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Information on copyright, public domain, and exceptions such as fair use and face-to-face instruction.

Introduction to Copyright

What is copyright? Copyright is a way for authors, artists, and other creators to protect their original works. It is a form of intellectual property, which also includes patents and trademarks. Intellectual property is just a fancy way to say that ideas matter, and any physical thing you create from those ideas is YOURS. 

Copyright motivates artists to keep creating, knowing that they can earn financial rewards, recognition, or other incentives for the creativity that comes from their mind. However, there are MANY exceptions to copyright. This allows other people to use creative works, within set parameters, so ideas can spread and many people can benefit from one person's creativity. This fosters more creativity and more ideas!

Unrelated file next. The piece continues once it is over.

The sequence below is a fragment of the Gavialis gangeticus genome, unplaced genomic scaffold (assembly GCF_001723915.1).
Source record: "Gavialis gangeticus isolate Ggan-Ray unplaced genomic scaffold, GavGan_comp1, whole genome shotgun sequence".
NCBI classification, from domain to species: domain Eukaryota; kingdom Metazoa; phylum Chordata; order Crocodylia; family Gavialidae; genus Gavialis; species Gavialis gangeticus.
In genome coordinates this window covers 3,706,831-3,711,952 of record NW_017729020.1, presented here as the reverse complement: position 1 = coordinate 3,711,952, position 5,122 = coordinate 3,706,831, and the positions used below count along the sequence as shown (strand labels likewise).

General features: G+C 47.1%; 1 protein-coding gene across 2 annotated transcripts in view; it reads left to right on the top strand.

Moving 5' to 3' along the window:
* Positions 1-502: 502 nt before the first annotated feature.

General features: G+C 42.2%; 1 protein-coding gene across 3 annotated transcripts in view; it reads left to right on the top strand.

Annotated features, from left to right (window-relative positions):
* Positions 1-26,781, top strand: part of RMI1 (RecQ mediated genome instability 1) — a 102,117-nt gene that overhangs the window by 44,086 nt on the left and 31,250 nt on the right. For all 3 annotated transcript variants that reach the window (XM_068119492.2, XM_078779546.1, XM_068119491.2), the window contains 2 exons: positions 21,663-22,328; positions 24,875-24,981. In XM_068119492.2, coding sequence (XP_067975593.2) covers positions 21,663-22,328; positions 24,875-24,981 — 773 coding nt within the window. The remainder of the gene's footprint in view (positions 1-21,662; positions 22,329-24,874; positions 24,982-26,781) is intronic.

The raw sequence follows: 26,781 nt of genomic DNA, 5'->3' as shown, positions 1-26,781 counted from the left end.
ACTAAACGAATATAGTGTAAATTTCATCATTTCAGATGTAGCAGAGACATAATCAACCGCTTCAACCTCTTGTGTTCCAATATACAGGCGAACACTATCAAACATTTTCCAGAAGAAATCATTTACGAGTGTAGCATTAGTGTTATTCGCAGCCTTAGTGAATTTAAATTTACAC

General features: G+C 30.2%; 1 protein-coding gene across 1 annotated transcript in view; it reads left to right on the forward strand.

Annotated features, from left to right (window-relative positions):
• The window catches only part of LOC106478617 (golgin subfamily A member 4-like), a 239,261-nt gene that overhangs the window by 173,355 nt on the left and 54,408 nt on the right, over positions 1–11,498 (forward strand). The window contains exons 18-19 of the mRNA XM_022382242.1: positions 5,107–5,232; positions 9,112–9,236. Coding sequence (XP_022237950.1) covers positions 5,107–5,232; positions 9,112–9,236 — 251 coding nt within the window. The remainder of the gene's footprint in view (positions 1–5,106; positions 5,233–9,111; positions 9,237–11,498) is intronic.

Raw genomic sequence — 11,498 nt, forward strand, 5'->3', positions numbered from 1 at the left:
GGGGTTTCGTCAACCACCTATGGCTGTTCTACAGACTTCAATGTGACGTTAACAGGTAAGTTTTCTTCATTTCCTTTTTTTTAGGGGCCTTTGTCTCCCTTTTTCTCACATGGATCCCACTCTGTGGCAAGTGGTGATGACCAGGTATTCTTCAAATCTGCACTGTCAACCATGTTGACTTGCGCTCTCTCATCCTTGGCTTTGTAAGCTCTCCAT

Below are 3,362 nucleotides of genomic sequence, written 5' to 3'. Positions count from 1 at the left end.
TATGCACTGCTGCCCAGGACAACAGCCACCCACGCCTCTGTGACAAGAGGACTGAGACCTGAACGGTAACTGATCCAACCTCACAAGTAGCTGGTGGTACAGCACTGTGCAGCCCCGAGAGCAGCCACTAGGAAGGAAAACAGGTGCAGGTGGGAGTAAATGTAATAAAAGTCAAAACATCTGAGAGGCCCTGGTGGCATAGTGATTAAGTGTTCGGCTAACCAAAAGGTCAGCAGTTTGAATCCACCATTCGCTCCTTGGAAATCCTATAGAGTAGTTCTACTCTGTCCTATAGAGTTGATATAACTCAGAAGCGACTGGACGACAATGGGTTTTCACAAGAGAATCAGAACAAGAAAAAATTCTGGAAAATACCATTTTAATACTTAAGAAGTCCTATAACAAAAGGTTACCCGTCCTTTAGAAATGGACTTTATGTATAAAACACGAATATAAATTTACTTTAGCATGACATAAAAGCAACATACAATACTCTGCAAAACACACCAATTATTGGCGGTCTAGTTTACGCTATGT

Copyright is a law in the United States. There have been many court cases that helped decide, inform, and shape copyright law. This Guide provides a starting point to help you understand copyright and some of the most important exceptions, but it is not legal advice. 


  1. Always cite your sources, even if you are claiming fair use or using material in the public domain.
  2. Any form in which data can be recorded is protected by copyright law: statues, diaries, phone apps, videos, class notes. Copyright is technology-neutral. The format of a writing or recording doesn't matter, copyright protection still applies.
  3. There is a difference between "I am legally allowed to use this material" and "I don't think I'll get caught".
  4. When in doubt, ask!